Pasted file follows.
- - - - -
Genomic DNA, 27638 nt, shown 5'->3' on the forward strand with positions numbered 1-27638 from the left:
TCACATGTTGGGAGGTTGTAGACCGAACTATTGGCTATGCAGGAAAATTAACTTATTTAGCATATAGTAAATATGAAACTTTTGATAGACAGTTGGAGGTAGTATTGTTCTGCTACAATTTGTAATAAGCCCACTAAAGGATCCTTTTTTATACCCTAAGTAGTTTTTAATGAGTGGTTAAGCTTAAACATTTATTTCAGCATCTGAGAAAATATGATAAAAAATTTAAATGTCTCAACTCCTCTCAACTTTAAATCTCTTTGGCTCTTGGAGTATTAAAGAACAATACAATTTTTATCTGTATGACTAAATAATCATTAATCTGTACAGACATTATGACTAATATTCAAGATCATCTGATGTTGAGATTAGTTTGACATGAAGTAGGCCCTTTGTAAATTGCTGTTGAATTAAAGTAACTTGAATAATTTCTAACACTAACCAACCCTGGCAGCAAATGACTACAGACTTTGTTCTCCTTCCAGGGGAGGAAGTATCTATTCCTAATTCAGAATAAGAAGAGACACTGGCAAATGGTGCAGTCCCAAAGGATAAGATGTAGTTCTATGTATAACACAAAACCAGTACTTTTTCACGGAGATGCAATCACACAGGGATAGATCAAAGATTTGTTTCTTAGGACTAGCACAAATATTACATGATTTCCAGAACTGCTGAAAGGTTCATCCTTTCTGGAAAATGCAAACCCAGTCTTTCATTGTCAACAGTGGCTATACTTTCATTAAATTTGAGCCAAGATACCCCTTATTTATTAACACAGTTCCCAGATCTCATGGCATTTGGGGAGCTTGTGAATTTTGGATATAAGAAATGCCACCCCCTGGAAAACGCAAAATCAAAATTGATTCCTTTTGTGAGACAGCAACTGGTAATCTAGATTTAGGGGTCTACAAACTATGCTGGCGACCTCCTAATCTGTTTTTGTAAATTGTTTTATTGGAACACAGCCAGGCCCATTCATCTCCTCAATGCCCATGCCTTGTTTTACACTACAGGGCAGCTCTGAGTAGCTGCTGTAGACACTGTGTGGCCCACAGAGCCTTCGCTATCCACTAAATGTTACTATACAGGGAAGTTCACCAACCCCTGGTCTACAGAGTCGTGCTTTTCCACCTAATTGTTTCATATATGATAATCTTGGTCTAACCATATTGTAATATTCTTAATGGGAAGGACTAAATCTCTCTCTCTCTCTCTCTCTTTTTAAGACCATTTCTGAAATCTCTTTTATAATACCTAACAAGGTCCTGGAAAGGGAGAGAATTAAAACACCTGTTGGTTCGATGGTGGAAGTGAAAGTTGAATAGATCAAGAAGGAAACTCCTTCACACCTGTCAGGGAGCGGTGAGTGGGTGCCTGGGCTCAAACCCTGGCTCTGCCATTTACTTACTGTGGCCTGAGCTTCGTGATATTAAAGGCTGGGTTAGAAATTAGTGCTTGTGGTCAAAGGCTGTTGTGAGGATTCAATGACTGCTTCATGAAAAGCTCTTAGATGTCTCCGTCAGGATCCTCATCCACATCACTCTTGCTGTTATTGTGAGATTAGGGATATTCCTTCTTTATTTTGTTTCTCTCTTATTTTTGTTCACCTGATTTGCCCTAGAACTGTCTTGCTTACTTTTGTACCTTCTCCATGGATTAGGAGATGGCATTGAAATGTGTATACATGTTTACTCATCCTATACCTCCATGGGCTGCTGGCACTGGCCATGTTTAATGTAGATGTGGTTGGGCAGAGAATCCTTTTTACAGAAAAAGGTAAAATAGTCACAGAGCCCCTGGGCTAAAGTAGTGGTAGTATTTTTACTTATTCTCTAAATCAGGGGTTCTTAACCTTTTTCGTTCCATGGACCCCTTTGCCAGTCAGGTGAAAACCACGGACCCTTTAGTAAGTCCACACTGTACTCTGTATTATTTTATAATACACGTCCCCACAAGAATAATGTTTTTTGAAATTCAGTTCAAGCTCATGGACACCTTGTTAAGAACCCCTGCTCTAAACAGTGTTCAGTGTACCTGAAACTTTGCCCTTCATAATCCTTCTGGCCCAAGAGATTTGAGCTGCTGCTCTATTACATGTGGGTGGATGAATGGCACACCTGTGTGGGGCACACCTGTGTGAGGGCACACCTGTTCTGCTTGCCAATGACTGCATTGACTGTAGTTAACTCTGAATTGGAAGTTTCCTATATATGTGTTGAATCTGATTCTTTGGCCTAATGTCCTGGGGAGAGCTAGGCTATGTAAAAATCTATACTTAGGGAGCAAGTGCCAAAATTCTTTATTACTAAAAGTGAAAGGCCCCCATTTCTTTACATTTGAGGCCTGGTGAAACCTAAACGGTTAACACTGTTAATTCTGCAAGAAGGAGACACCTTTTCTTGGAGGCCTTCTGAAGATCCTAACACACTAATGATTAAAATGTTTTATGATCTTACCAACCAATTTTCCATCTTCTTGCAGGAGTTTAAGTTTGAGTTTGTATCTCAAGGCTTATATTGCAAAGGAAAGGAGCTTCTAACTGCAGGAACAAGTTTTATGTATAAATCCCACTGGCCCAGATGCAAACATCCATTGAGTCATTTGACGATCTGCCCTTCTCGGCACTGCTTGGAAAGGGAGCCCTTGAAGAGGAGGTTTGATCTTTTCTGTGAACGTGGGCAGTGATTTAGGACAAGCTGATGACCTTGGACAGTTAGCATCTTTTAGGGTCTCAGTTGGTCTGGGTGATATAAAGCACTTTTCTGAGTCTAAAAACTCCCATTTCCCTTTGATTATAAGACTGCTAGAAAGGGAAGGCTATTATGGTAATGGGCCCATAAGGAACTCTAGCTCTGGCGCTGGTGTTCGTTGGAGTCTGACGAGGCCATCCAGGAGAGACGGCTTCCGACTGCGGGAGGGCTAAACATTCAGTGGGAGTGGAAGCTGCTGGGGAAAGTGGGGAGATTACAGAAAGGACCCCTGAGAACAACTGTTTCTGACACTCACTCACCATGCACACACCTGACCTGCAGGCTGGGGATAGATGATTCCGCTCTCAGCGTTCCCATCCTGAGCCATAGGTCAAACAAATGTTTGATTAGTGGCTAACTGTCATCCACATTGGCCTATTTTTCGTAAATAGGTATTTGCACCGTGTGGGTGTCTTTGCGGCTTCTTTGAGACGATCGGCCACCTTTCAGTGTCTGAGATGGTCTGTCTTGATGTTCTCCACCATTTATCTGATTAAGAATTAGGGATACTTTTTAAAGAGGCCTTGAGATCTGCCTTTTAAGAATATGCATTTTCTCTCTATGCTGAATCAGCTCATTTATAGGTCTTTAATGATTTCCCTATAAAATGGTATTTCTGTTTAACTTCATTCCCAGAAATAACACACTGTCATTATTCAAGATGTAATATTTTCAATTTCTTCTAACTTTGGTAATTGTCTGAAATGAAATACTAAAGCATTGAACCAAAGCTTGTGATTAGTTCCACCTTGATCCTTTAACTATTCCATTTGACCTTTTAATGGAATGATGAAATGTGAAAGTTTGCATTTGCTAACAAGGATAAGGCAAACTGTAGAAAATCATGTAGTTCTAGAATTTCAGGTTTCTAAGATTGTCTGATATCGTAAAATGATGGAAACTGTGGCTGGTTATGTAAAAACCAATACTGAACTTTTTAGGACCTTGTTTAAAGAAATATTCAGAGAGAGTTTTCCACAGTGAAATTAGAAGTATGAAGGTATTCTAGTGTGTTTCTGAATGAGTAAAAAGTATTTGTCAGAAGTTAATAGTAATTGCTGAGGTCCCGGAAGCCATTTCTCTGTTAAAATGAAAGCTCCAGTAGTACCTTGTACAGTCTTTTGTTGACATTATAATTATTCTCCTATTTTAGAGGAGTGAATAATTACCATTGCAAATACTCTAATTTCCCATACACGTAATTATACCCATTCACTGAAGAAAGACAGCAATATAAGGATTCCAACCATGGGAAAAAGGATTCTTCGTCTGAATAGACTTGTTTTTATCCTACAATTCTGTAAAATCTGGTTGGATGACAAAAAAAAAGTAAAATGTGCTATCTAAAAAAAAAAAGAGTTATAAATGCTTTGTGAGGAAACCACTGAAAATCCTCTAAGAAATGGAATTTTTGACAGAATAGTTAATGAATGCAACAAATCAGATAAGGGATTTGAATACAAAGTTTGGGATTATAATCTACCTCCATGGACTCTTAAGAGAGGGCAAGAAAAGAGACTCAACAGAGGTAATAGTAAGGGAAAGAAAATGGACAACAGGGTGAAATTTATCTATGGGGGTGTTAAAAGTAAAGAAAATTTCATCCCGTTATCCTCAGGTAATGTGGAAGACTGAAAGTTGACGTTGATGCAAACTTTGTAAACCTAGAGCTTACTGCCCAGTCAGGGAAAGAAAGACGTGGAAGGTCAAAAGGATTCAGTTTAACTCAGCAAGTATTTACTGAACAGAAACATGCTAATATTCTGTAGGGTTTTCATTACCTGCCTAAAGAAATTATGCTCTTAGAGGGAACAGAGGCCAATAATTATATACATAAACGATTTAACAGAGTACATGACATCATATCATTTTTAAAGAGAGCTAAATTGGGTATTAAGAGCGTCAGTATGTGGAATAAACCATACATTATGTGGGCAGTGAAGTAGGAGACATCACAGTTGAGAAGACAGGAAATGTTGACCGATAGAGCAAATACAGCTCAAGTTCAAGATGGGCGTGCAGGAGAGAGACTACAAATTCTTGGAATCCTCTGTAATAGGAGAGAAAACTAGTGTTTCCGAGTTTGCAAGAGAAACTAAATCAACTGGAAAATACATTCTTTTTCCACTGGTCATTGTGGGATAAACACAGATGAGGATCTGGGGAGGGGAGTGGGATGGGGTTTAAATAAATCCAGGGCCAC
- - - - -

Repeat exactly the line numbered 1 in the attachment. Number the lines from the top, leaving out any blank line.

Genomic DNA, 27638 nt, shown 5'->3' on the forward strand with positions numbered 1-27638 from the left: